An index fund is a type of passively managed exchange-traded fund or mutual fund. It seeks to track the returns of a market index and imitates the portfolio of an index. Index funds invest in stocks that constitute the index in the exact same proportion. So, these are often known as index-tracked or index-tied mutual funds. Investors can enjoy broad exposure, goal diversification and low-operating costs. Index fund AUM grew by 590% since 2020 in India as COVID hit the markets. They are ideal to take care of long-term goals like retirement or purchasing a property. Here’s a detailed overview for an informed choice.
Benefits of an Index Fund
The best index funds have consistently overpowered other funds in terms of returns. Below are a few benefits of investing in index funds.
- The operating expenses are quite low. This is since low-cost index funds do not follow an active style of investing that tries to outperform a market with frequent sales and purchases of securities.
- Index funds try to match the returns offered by the underlying market unlike active funds that wish to outperform the underlying benchmark.
- Index funds follow a simple passive investing strategy. If the market goes up, your funds will also go up and investors can benefit from the same.
- Fund managers make sure the tracking error is kept to a minimum. This way the returns generated by the fund are similar to what the index delivers.
- Offers effective diversification since it spreads your investment across the broad market segment and benefits from multiple industrial sectors.
The top index funds are ideal for anyone who is not comfortable with the risks of actively managed equity funds. But you must be ready to stay invested for at least 3-5 years to be able to see considerable positive returns. Factor in risk appetite, investment objective and investment horizon before making a decision.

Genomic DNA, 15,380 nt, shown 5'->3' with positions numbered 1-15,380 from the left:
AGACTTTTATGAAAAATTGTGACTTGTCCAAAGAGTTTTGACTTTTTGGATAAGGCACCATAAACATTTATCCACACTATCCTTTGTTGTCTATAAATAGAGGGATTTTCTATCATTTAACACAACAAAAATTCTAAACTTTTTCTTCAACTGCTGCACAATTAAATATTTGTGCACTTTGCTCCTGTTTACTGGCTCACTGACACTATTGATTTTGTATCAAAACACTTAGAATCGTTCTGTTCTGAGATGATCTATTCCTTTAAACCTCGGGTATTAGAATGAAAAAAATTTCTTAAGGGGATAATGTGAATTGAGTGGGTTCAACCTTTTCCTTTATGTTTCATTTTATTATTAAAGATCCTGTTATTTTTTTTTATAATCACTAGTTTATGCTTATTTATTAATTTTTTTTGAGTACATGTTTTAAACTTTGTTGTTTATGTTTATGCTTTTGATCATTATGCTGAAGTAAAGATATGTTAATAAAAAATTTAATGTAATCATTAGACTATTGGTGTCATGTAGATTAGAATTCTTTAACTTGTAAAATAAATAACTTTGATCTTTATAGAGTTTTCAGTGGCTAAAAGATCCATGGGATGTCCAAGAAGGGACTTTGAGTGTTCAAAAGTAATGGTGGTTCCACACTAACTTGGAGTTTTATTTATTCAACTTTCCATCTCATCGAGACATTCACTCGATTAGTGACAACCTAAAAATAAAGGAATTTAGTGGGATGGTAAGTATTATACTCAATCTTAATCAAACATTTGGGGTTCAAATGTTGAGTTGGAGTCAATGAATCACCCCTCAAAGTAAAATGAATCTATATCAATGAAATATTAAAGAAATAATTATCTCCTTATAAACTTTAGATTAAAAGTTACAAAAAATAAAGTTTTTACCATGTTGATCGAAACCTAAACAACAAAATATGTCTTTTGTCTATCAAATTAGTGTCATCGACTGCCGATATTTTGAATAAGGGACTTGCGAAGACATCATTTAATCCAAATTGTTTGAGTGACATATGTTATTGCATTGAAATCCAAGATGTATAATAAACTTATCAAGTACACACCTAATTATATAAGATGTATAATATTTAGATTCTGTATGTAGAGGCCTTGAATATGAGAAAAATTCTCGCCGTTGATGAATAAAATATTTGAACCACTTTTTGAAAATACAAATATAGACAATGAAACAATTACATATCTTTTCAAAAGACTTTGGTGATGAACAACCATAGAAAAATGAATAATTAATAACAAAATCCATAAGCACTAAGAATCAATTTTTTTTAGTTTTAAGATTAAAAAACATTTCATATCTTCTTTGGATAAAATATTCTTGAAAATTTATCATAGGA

How Does an Index Fund Work?
The core components of an index fund are stock picking and market timing. They are less volatile than their counterparts, that is, diversified funds. The cash you put in an index fund is used to invest in companies that make up the particular index. This ensures a more diversified portfolio than buying individual stocks. At all times, the index fund portfolio mirrors that of an index, both in percentage holding and choice of NAV.
So, the NAV moves in line with the index it tracks. An index fund allocates 95-100% of the corpus into equity securities covered by the index. Only 5% may be kept in cash and money market instruments. It is necessary to keep the ‘tracking error’ in mind while looking at and comparing different index funds. The factors that impact the tracking error are change of index constituents, outflow/inflow in the fund, corporate actions and the level of cash maintained in the fund for liquidity purposes.
The ease of investing and low expenses make index funds a natural choice for investors in India. Before picking index funds to invest in, check the 1 Year CAGR % and 5 Year CAGR % to track the growth.